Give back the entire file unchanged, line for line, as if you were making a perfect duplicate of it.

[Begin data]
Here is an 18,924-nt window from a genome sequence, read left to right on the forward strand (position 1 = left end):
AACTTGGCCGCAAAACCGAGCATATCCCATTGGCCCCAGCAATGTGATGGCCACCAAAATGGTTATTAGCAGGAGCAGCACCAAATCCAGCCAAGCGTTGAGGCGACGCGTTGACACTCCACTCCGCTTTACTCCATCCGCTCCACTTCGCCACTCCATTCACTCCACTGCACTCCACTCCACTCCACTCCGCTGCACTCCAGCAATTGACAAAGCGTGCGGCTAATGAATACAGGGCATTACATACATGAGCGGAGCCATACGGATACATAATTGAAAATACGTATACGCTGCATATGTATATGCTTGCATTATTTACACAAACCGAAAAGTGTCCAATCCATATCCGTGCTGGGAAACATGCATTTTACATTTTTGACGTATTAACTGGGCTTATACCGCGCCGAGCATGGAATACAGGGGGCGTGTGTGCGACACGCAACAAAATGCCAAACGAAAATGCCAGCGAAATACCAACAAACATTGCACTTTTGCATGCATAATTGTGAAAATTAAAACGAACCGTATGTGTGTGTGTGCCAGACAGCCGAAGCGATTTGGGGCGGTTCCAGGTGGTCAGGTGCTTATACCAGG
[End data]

Here is an 18,924-nt window from a genome sequence, read left to right on the forward strand (position 1 = left end):
AACTTGGCCGCAAAACCGAGCATATCCCATTGGCCCCAGCAATGTGATGGCCACCAAAATGGTTATTAGCAGGAGCAGCACCAAATCCAGCCAAGCGTTGAGGCGACGCGTTGACACTCCACTCCGCTTTACTCCATCCGCTCCACTTCGCCACTCCATTCACTCCACTGCACTCCACTCCACTCCACTCCGCTGCACTCCAGCAATTGACAAAGCGTGCGGCTAATGAATACAGGGCATTACATACATGAGCGGAGCCATACGGATACATAATTGAAAATACGTATACGCTGCATATGTATATGCTTGCATTATTTACACAAACCGAAAAGTGTCCAATCCATATCCGTGCTGGGAAACATGCATTTTACATTTTTGACGTATTAACTGGGCTTATACCGCGCCGAGCATGGAATACAGGGGGCGTGTGTGCGACACGCAACAAAATGCCAAACGAAAATGCCAGCGAAATACCAACAAACATTGCACTTTTGCATGCATAATTGTGAAAATTAAAACGAACCGTATGTGTGTGTGTGCCAGACAGCCGAAGCGATTTGGGGCGGTTCCAGGTGGTCAGGTGCTTATACCAGG